Bankruptcy Judge Allows Rudy Giuliani to Appeal $148 Million Defamation Verdict
Bankruptcy Judge Allows Rudy Giuliani to Appeal $148 Million Defamation Verdict

By Caden Pearson

A New York bankruptcy judge has allowed Rudy Giuliani to appeal a $148 million defamation verdict so long as he uses pre-approved donors for legal expenses.

U.S. Bankruptcy Judge Sean Lane, in his order on Tuesday, specified that such fees and expenses must not be paid from Mr. Giuliani’s current assets.

“Any fees and expenses incurred by the Debtor and his advisors in the Freeman Litigation in connection with any Post-Trial Filings and the Notice of Appeal shall not be paid by, and shall not result in a claim against, the Debtor or his estate,” Judge Lane wrote.

The former New York City mayor filed for bankruptcy protection late last year, one day after he was ordered to immediately pay $148 million to two former Georgia election workers. Ruby Freeman and her daughter, Wandrea Moss, sued him for defamation while he was working as a lawyer for former President Donald Trump.

In early January, Mr. Giuliani asked the New York bankruptcy judge overseeing his case to lift the automatic stay, a legal provision that pauses certain proceedings during bankruptcy, for the “limited purpose” of filing post-judgment motions to modify the judgment.

Judge Lane, from the Southern District of New York, granted the limited relief on Tuesday.

The judge’s order permits Mr. Giuliani to file a notice of appeal and post-trial motions in the Freeman case.

However, Judge Lane stated that the former mayor must obtain the judge’s consent for any external payment of legal fees and expenses, which can’t come from Mr. Giuliani’s current assets.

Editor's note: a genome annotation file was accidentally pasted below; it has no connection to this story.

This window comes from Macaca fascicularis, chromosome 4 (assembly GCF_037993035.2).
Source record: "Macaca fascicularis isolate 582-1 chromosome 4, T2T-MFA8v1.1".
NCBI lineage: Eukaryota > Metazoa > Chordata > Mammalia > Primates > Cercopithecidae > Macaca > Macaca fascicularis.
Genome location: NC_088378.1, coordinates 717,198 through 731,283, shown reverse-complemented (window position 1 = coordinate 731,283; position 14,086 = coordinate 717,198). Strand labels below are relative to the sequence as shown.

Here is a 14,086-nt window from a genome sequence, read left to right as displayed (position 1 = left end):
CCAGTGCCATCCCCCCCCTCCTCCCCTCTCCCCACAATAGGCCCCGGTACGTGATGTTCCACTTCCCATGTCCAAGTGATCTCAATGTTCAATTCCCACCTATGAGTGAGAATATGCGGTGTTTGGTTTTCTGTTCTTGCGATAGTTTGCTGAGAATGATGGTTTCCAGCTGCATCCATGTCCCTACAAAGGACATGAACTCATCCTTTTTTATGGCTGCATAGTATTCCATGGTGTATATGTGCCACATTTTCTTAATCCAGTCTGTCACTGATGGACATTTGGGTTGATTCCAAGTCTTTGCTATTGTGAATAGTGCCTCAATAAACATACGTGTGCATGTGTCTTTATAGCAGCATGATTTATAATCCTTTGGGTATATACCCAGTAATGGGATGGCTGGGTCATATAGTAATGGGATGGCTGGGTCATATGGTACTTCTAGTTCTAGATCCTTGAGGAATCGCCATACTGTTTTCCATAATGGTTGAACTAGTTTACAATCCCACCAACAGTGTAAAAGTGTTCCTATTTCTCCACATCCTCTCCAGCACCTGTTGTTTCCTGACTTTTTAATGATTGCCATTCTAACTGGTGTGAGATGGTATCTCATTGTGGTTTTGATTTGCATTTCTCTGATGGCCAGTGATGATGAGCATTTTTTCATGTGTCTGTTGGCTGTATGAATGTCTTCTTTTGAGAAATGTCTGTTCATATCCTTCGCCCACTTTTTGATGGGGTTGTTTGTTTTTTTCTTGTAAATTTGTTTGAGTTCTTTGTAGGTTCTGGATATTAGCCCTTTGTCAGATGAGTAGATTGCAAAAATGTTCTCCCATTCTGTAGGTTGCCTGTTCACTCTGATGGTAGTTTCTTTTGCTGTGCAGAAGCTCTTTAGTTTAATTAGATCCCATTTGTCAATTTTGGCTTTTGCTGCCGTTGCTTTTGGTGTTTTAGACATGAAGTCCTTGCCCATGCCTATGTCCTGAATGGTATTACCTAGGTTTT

Furthermore, any parties paying such fees or expenses are prohibited from seeking reimbursement from Mr. Giuliani or his estate until the court approves such payments.

According to the order, Mr. Giuliani is required to provide at least five business days’ notice to the Objecting Parties and the official committee of unsecured creditors before filing any post-trial motions, except for any motions filed on Feb. 20.

“For the avoidance of doubt, the automatic stay is modified solely as set forth above and the Post-Trial Filings shall be adjudicated in the discretion of the District Court. Except with respect to the filing of a Notice of Appeal, any appeal of the Freeman Litigation shall remain subject to the automatic stay,” Judge Lane wrote.

Ms. Freeman and Ms. Moss sued Mr. Giuliani for defamation and emotional distress, alleging he spread false claims about their conduct during the 2020 election.

A widely circulated video clip after the 2020 election implicated the election workers in allegedly mishandling ballots, damaging their reputation. Although later cleared by a Georgia Elections Board investigation, the women argued that the harm was already done. The pair claimed they were subject to relentless abuse.

Attorney Michael Gottlieb urged the jury to award significant damages, emphasizing the need for punitive damages to send a message that Mr. Giuliani’s actions wouldn’t be tolerated.

The multimillion-dollar payout the women were seeking would spell “the end” for Mr. Giuliani, his attorney, Joseph Sibley, told the court, equating it to be “the civil equivalent of a death penalty.”

One day after being ordered to pay $148 million to the Georgia election workers, Mr. Giuliani filed for Chapter 11 bankruptcy, listing $10 million in assets.

In a Dec. 20 ruling, U.S. District Court Judge Beryl Howell, an appointee of President Barack Obama, supported the two election workers’ claim that Mr. Giuliani lacked immediate financial means to pay them after a 30-day delay on the payouts was lifted.

Ms. Freeman and Ms. Moss raised concerns with the court that Mr. Giuliani might possibly “alienate or dissipate“ assets during the 30-day payment delay. Judge Howell cited Mr. Giuliani’s ”uncooperative” behavior, mounting debts, and numerous legal battles as reasons to believe he might hide financial assets from future judgments.

On Dec. 11, the day the defamation damages trial commenced, Mr. Giuliani backed his statements about the former election workers, asserting to reporters that “everything I said about them is true.”

Mr. Giuliani acted as President Trump’s legal adviser in 2020.

Apart from facing financial difficulties, Mr. Giuliani is one of 19 individuals, along with President Trump, who have been indicted by a grand jury in Fulton County, Georgia. The indictment is related to their efforts to challenge the results of the 2020 presidential election in the state.

Tom Omizek contributed to this report.

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